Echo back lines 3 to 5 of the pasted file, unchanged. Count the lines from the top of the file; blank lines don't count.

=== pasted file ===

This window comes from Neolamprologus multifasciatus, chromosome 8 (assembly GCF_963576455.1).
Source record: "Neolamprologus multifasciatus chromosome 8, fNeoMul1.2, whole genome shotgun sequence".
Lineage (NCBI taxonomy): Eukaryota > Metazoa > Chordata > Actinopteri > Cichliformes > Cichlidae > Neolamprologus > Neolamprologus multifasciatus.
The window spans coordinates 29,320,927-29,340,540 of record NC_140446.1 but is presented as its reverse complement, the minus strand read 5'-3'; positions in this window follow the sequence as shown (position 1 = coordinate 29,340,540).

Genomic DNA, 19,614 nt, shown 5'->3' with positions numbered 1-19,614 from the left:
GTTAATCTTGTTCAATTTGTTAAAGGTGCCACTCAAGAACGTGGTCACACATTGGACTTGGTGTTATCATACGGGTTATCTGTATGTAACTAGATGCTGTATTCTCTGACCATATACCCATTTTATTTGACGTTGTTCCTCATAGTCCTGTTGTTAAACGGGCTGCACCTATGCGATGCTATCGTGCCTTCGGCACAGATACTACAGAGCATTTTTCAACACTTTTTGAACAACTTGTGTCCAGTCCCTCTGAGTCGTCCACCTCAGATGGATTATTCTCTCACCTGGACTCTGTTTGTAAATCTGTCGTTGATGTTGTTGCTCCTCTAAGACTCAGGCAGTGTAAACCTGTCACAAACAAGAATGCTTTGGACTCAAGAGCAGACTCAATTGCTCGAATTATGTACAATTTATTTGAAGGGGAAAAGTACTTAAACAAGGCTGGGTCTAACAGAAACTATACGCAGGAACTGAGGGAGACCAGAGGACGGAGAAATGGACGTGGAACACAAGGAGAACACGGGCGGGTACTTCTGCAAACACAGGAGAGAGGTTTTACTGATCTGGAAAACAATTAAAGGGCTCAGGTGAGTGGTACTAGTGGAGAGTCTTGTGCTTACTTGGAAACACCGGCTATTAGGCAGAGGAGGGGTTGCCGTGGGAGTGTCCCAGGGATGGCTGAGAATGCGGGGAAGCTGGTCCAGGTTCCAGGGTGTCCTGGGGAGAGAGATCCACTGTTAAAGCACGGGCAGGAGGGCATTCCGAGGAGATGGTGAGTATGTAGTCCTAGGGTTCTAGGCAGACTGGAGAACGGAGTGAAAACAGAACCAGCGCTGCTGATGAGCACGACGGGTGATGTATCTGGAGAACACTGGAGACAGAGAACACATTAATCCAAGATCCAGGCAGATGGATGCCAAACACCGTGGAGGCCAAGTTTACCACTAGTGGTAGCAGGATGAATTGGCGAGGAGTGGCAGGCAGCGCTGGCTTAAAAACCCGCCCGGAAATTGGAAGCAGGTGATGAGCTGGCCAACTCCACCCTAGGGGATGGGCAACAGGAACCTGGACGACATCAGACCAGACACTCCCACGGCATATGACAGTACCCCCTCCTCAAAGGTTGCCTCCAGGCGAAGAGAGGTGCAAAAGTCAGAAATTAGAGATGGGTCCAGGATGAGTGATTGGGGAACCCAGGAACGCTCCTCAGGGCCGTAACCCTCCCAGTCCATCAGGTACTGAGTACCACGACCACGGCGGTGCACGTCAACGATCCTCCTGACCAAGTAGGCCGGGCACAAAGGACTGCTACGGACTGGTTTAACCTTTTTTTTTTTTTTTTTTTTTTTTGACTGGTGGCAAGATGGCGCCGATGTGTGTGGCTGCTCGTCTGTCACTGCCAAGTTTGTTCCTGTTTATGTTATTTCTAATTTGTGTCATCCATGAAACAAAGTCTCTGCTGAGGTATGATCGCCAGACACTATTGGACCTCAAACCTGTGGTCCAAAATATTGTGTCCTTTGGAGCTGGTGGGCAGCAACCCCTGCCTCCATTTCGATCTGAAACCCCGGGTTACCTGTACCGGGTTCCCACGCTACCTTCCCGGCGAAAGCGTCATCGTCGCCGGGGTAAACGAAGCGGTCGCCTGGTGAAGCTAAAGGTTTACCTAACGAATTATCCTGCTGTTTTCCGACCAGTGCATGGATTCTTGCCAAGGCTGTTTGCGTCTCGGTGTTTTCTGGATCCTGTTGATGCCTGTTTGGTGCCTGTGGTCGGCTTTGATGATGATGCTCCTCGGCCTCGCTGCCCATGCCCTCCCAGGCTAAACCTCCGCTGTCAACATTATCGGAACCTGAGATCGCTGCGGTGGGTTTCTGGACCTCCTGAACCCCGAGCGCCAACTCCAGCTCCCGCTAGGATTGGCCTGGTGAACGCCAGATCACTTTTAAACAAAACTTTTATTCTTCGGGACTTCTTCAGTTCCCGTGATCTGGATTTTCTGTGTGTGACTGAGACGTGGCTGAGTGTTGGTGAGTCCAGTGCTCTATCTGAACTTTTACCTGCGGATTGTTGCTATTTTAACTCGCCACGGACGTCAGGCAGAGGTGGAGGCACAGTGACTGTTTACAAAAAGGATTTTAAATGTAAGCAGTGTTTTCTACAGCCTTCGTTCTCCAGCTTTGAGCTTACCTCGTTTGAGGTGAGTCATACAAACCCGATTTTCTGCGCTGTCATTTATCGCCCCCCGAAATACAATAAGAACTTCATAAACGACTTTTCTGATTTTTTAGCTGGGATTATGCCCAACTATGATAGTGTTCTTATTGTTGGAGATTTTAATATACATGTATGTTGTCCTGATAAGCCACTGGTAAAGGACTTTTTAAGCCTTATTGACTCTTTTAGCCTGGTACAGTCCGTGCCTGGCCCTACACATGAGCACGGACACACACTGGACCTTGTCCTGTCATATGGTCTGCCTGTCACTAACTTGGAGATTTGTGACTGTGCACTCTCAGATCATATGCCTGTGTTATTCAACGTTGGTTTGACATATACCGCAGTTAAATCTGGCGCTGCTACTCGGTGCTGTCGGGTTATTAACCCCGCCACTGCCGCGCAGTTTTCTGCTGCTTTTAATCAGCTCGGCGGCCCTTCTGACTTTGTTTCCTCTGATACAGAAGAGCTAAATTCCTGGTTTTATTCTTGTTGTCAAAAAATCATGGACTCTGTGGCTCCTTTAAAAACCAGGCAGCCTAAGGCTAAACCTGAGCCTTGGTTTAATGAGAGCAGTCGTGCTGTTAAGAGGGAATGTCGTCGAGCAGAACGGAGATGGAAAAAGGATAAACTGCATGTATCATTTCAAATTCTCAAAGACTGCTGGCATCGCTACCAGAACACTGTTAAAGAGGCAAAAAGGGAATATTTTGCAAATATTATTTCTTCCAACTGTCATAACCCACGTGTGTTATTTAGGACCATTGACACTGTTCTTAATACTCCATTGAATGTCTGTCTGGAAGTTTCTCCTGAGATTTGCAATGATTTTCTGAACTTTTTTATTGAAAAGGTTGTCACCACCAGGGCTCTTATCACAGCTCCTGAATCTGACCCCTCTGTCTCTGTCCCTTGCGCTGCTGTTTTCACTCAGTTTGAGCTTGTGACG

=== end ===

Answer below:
Lineage (NCBI taxonomy): Eukaryota > Metazoa > Chordata > Actinopteri > Cichliformes > Cichlidae > Neolamprologus > Neolamprologus multifasciatus.
The window spans coordinates 29,320,927-29,340,540 of record NC_140446.1 but is presented as its reverse complement, the minus strand read 5'-3'; positions in this window follow the sequence as shown (position 1 = coordinate 29,340,540).

Genomic DNA, 19,614 nt, shown 5'->3' with positions numbered 1-19,614 from the left: